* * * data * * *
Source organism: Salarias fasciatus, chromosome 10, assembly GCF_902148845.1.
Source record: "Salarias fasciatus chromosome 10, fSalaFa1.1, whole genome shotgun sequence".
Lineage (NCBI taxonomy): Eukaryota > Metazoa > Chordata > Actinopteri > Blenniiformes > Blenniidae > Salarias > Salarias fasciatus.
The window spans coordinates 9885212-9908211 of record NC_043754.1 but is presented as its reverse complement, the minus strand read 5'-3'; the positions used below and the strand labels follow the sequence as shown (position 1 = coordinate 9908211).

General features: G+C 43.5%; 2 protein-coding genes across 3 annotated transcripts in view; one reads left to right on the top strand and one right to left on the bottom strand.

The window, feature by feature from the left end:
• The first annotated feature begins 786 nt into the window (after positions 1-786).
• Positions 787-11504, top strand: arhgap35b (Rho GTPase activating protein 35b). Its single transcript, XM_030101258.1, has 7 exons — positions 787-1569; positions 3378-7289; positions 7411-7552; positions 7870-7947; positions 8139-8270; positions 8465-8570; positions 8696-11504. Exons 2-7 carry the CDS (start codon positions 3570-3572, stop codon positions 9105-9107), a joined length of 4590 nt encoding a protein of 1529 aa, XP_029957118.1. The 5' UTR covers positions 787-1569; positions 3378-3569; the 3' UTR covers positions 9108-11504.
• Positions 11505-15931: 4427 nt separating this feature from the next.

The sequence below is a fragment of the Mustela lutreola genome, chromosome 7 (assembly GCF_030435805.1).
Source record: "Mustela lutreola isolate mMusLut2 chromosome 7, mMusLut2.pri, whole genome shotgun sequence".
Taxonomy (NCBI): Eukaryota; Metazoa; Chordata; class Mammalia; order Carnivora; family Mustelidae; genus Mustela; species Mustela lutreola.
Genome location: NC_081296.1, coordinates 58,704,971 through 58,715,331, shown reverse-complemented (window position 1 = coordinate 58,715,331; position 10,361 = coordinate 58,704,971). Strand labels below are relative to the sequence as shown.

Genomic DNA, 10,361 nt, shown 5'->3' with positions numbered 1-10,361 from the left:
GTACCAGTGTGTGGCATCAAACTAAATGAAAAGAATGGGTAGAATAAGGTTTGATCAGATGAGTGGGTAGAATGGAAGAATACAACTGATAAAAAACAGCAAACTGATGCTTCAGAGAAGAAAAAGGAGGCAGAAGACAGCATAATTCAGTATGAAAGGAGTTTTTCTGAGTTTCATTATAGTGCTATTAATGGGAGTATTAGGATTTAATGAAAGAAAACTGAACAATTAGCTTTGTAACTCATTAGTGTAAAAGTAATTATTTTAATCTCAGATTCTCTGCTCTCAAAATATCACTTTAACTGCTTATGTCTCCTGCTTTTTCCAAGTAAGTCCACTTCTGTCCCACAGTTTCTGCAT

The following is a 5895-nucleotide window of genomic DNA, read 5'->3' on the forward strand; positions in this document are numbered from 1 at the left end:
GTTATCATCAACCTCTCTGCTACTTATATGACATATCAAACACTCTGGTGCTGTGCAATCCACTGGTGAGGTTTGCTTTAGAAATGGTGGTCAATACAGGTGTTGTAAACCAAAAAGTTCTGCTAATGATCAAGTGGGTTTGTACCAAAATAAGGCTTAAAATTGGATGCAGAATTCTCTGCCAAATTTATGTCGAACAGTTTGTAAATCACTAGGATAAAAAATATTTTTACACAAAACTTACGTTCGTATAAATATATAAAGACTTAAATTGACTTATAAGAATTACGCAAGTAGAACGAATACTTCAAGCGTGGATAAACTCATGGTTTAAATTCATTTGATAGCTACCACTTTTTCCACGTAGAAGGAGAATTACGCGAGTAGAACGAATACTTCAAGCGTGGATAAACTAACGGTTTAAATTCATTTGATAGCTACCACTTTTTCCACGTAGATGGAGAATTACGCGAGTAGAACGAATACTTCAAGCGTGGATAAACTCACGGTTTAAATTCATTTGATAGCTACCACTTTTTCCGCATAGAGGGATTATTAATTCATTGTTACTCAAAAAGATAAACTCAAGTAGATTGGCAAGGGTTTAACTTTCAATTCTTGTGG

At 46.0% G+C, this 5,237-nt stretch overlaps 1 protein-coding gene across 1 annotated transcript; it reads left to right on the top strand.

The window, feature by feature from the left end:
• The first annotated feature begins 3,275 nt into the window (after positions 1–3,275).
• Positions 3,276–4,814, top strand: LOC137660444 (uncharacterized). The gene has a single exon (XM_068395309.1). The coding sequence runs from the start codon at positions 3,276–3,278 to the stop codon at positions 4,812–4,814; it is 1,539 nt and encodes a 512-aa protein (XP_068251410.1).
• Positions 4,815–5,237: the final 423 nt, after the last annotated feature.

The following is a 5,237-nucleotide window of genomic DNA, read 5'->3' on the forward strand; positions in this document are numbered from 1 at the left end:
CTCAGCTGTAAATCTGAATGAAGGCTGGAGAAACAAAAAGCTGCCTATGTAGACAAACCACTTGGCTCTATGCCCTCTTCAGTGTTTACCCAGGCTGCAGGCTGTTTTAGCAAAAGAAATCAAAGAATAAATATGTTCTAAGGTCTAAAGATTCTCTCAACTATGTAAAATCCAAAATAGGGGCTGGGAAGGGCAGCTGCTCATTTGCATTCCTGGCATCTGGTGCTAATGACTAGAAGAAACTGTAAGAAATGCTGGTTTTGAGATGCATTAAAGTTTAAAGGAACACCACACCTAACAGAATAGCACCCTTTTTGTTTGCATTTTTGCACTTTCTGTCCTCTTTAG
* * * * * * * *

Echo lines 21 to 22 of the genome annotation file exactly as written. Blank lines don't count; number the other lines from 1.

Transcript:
• Positions 3,276–4,814, top strand: LOC137660444 (uncharacterized). The gene has a single exon (XM_068395309.1). The coding sequence runs from the start codon at positions 3,276–3,278 to the stop codon at positions 4,812–4,814; it is 1,539 nt and encodes a 512-aa protein (XP_068251410.1).
• Positions 4,815–5,237: the final 423 nt, after the last annotated feature.